Saturday, November 16, 2013

Autumn's Last Hurrah

 
Last Saturday (November 9), Kali and I circumabulated Lake Galena, a flood control and water supply reservoir in Peace Valley County Park about 15 miles north of our house.  The walk around the lake covers 6 miles, so it's a commitment of a walk, and the scenery is not inordinately interesting, so we don't do the walk very often.  But, we had to pick up a prescription for one of our cats at a specialty pharmacy near the lake, so we took advantage of the nice day to get some exercise.

Throwing sticks for a happy retreiver

Lake Galena was formed by damming the North Branch of Neshaminy Creek in the 1970's.  The lake is is very narrow, about 2 miles long, and covers about 365 acres.  The county park encompasses over 1,500 acres. 


Lake Galena was so named because of rocks in the area. Galena is another name for lead sulfide, an important ore of lead.  Lead was discovered in the area around 1860 when two people digging a post hole came across a large rock. When split open, it glistened and the diggers brought it to a blacksmith who smelted it and determined that it was indeed lead. A mine was established, which raised land prices, but enthusiasm for mining quickly waned. Towards the end of the 19th century, the metal ores were examined for both gold and silver content and were found to contain about 10-15 ounces of silver per ton of ore.  A small gold speck was also found, which was deemed rare enough a find to put it on display in the Philadelphia Mint. 


Lake Galena has been eutrophic from the time it was originally impounded.  As the lake's watershed  became urbanized, farm field pollution was replaced by runoff from suburbia, with the same net effect on the lake. In addition, fecal coliform concentrations have always exceeded Pennsylvania water quality standards due to both human and animal wastes, preventing any use for contact recreation and rendering useless the bathing beaches originally included in the lake design. 
The legions of Canada geese don't help, either

Canada geese circling for a water landing

There is a lot of interest  in improving water quality since the lake serves as a significant source of drinking water in the area. Water is purified in a treatment plant about 2 miles downstream.  In order to ensure that enough water remains in the reservoir,  water is actually pumped from the cleaner Delaware River (about 15 miles away) into the headwaters of the North Branch of the Neshaminy Creek, which then flows to Lake Galena. When the pumping station was built in the 1980's (to supply drinking water and to provide a consistent source of cooling water for a nuclear power plant) it was very controversial and many people fought it, using the slogan "Dump The Pump." In the end it seems that any negative consequences of the pump were inconsequential.
The trail around the lake crosses the earthen-fill dam
Wooly bear caterpillar
The asphalt trail across the dam sported scores of wooly bear caterpillars, the larvae of a tiger moth (probably Isia isabella).  Folk wisdom suggests that it is possible to forecast the severity of the upcoming winter by comparing the dark and orange strips on the caterpillars, but anecdotal observation by Kali and me revealed that such prognostication is ridiculous because the variation in striping is very high.  The caterpillars were probably enjoying some of the last warmth of the autumn and looking for a place to safely overwinter.  Unfortunately, many had fallen victim to careless recreationists.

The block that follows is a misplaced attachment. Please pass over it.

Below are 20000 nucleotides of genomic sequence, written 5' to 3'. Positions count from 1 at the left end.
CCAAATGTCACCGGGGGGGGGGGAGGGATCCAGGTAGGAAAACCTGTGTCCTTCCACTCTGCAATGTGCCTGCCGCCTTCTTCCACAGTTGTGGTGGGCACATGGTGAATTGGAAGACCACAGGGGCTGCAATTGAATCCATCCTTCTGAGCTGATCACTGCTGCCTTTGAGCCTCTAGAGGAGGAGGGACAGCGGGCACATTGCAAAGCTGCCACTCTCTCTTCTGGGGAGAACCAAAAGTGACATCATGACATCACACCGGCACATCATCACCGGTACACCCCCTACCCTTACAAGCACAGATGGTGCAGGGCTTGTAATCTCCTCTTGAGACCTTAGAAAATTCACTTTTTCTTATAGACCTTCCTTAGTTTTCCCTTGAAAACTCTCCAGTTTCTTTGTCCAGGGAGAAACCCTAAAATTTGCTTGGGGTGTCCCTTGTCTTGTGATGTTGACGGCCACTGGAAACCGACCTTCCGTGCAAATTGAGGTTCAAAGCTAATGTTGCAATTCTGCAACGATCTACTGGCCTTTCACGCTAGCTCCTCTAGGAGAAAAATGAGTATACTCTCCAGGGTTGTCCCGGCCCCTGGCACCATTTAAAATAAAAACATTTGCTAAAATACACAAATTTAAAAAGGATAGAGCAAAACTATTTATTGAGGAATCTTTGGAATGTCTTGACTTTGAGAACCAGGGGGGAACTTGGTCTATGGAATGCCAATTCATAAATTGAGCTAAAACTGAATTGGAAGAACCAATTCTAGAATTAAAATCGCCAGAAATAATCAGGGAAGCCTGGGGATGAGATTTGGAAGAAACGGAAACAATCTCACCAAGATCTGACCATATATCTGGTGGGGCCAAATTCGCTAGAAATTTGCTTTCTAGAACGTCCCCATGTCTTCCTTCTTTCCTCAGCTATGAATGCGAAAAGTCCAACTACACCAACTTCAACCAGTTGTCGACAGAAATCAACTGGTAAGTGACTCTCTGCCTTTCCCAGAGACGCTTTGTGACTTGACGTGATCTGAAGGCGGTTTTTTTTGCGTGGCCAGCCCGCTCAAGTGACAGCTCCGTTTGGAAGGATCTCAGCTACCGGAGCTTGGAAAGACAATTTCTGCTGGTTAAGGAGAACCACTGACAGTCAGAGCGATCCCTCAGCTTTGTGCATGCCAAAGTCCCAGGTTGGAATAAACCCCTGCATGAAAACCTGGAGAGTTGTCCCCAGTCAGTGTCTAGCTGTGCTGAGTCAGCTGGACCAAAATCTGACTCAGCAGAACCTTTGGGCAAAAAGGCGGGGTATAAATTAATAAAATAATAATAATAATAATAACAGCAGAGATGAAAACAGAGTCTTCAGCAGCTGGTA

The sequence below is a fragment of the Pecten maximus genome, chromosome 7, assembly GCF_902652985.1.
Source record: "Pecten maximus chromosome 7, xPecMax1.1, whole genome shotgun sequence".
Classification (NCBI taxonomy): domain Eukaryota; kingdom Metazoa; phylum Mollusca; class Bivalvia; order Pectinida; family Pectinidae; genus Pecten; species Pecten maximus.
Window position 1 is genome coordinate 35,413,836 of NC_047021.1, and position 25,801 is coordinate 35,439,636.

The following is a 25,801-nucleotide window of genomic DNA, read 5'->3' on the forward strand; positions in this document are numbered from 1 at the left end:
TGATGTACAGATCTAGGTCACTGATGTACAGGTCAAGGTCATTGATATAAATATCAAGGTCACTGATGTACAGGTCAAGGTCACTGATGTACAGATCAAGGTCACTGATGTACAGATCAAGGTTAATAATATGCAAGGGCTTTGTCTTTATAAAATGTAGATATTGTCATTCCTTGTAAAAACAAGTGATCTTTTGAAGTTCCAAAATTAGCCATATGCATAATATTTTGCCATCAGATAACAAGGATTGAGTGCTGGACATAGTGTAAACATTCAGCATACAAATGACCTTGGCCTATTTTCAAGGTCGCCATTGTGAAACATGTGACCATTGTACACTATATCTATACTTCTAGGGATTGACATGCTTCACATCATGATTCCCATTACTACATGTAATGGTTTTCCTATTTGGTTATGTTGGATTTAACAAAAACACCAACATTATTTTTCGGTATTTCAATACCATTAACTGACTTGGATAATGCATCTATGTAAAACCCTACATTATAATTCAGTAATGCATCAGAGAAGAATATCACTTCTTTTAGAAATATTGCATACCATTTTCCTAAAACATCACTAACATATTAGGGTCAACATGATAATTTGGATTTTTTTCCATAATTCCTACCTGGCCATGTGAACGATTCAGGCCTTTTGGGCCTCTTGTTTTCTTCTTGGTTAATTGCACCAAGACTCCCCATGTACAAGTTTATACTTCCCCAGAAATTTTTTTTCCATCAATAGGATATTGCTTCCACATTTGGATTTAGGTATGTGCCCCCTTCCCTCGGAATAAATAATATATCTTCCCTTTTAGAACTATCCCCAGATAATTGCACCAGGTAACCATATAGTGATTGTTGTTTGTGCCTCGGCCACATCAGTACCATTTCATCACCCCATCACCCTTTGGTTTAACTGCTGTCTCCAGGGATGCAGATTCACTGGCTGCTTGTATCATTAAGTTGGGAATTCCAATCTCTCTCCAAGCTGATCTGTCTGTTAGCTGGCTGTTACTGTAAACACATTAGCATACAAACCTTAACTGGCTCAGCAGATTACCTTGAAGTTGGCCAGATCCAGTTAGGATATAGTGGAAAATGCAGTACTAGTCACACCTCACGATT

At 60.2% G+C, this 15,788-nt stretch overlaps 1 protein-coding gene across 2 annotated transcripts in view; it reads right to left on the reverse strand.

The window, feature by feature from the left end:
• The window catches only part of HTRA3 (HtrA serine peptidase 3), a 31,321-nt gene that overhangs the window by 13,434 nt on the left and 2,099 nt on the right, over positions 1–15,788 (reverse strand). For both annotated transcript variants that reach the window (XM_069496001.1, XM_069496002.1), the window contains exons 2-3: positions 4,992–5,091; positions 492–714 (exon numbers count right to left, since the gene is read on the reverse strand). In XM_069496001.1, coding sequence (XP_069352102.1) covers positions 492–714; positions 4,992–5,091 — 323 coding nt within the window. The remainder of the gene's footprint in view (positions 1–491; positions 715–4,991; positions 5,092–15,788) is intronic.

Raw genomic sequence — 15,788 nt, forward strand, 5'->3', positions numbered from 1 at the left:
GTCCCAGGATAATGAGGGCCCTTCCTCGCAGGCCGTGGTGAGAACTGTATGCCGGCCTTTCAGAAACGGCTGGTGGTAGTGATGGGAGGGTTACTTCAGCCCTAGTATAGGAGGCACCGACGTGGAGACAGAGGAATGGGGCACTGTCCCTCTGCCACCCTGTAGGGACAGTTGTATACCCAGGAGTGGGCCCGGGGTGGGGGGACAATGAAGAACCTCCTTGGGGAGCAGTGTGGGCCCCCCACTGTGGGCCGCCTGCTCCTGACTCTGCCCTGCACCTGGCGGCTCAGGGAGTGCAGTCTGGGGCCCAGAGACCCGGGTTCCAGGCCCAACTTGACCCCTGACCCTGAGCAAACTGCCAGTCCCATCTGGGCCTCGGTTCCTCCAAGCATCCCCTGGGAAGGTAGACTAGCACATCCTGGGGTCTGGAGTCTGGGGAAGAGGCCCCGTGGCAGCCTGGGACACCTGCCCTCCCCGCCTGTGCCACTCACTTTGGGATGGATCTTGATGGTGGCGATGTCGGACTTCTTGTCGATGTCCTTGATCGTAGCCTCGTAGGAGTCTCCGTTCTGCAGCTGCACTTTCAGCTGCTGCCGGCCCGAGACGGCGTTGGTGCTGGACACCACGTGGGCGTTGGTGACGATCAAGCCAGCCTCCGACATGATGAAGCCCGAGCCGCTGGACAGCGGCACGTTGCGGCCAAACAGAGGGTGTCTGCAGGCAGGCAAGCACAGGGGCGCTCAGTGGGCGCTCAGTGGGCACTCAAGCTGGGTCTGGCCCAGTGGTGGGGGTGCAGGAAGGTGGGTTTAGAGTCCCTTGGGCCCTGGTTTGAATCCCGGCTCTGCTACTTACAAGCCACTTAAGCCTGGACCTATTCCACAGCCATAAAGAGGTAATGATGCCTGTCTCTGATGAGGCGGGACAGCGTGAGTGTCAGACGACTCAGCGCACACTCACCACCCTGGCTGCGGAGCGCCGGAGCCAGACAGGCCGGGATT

Long view (eastward) down the lake

Norway maple (Acer platanoides)
Many of the trees around the lake had lost their leaves, but the woodlands were ablaze in places with the yellow candles of Norway maples, an invasive species that holds its leaves longer than most of the other trees in the area.  They're easy to pick out in late autumn.
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For the last week, I've had a lone hen turkey coming to my bird feeder accompanied by a single poult.  Based on its size, the poult probably hatched in August (rather than the more typical late May-early June).  I hope it makes it through the winter; I've been putting out extra seed for mother and offspring - and rooting for them both!
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On Tuesday, November 19, I'm going in for some surgery, so I won't be posting (or commenting) for a while for those of my followers who check me out regularly.  I'll provide more details when I'm up to snuff again.

6 comments:

Mark P said...

Good luck with the surgery. We'll be waiting.

packrat said...

Really interesting post, Scott, and the photos are beautiful. Love the caterpillar. Hope all goes well for you on the 19th.

Scott said...

Mark: Thanks for the good wishes. I'll update you as soon as I can type again!

Scott said...

Packrat: The fall foliage around the lake would have made better images a week or so earlier, but we were walking in other places then. Thanks for your good wishes, too!

robin andrea said...

Sure is pretty there, Scott, even though the lake has its fecal drawbacks. Looked like a great day for a long hike.

Good luck with the surgery. Healing vibes coming all the way from California to you!

Scott said...

I'm feeling those vibes, Robin Andrea. Thank you!